There were early signs of nervousness from both players, as Gauff made a pair of unforced errors to help Sabalenka to a break in the opening game, and the Belarusian dropped serve in the fourth game with two double faults and an unforced error.

The crowd urged on Gauff, the first American teenager to reach the U.S. Open singles final since Serena Williams in 2001.

But Sabalenka blocked out the noise and used her mighty forehand to convert on a break point chance in the fifth game. The Belarusian was helped to another break in the seventh as Gauff double faulted and made two more costly forehand mistakes.

The 25-year-old Sabalenka, who will take over as world number one in the new rankings, had ended Gauff’s run at Indian Wells earlier this year but told reporters this week she expected a “different player” in Saturday’s final.


She ended up facing just that in the second set, as the American showed new resolve when she fended off a pair of break points in the first game and flipped the script.

What was once a lopsided affair turned into a battle as Gauff increased her intensity, sending Sabalenka scrambling around the court in the fourth game before the Belarusian dropped her serve with a double fault.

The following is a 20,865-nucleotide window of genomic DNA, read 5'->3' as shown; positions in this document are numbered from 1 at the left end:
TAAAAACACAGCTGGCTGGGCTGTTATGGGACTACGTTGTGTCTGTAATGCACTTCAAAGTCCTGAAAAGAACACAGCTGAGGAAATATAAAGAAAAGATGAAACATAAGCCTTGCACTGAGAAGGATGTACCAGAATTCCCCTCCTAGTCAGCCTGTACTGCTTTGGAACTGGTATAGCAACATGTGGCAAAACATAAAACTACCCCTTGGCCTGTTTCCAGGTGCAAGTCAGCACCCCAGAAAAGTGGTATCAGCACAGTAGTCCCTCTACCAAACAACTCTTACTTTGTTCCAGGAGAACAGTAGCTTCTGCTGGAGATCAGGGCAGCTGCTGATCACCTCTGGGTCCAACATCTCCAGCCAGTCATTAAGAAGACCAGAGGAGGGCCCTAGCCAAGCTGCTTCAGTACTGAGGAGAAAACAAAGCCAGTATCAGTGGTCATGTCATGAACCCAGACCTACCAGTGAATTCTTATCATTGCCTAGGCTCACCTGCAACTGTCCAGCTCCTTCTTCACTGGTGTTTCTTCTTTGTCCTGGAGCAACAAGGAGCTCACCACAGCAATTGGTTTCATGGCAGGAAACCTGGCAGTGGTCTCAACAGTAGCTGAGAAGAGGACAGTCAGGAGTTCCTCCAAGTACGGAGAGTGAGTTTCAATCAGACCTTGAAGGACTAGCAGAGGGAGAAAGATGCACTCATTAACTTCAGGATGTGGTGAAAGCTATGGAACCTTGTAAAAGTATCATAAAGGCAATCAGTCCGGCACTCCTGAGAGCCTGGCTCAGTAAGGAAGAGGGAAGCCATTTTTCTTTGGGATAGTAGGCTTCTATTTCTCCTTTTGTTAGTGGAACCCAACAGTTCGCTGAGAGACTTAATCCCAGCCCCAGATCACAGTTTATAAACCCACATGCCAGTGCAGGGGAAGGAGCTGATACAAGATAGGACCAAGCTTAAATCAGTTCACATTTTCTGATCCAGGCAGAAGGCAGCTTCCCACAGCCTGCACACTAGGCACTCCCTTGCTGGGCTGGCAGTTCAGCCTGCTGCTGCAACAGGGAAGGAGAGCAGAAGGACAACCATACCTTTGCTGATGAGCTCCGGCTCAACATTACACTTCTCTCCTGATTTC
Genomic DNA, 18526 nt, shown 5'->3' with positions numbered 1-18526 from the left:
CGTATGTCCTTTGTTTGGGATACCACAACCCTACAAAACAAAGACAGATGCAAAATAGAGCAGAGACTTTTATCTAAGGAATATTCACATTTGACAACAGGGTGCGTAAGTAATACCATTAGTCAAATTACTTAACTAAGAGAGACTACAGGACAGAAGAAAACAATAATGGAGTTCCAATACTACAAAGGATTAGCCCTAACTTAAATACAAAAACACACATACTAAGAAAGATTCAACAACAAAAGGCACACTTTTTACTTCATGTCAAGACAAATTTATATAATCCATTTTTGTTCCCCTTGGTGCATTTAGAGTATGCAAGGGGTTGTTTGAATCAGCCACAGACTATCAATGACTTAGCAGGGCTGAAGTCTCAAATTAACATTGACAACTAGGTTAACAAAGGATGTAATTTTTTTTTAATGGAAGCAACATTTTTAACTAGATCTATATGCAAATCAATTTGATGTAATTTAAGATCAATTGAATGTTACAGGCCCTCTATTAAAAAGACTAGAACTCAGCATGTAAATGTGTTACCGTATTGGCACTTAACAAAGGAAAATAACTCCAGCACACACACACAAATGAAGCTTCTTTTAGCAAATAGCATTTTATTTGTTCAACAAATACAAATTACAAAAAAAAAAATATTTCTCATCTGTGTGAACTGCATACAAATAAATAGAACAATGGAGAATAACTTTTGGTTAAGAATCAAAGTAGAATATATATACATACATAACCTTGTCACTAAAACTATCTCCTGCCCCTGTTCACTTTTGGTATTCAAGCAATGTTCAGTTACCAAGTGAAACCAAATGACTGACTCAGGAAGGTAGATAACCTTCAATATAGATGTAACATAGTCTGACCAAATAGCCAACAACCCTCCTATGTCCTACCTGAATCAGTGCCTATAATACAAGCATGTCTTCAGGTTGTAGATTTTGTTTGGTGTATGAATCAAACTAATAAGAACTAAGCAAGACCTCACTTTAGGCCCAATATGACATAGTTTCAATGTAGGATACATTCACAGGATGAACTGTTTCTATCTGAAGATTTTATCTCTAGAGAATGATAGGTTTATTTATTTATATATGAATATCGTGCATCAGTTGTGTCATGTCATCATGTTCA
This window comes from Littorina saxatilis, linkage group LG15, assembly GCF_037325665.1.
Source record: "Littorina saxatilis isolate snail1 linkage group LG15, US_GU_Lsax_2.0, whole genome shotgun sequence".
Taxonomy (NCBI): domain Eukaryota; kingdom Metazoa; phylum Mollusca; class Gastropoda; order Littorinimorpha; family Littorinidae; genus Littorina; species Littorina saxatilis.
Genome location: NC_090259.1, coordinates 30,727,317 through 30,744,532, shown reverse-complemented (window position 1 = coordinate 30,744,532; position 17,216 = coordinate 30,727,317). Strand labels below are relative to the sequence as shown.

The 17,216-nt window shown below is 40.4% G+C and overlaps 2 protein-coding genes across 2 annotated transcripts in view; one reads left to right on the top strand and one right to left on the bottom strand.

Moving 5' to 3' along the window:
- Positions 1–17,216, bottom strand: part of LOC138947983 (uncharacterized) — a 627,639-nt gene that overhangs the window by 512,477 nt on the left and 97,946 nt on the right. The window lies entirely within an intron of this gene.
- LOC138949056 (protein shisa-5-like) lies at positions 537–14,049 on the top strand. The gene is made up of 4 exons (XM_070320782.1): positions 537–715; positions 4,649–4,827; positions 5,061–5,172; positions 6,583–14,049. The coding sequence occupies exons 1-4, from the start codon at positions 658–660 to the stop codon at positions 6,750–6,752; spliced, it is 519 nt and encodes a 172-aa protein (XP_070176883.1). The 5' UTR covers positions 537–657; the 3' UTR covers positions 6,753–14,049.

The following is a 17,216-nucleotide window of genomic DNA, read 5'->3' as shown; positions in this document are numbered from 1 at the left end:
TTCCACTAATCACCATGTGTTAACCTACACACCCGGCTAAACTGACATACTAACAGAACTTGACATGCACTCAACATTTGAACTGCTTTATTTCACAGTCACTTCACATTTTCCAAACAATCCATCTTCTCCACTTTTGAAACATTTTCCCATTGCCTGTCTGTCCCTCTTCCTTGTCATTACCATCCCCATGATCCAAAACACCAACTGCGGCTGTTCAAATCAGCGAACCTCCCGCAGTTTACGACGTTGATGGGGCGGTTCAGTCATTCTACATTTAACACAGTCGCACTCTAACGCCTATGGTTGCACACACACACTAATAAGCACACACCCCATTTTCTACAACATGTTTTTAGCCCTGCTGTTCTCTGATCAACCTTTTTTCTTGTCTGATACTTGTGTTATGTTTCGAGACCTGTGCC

Gauff produced an overhead smash to break in the opening game of the third set and converted another in the third game.

Sabalenka took a medical timeout after the fifth game, consulting a physio for an apparent issue with her left thigh, but did not appear worse off as she broke in the next game.

If Gauff was rattled, however, she did not show it, winning a 20-shot rally before breaking back in the seventh game and soaking up the adoration of the crowd at the major she grew up watching as she clinched the title.


After offering her opponent a hug, Gauff burst into tears and embraced her parents in the stands.

“The whole time I was saying to myself, ‘Oh, my goodness, how is this real?’” she told reporters.

“When I sat down after hugging them back before the ceremony, it felt real in that moment, but when I was going to hug them it didn’t. I almost forgot to shake the ref’s hand. It was a crazy moment.”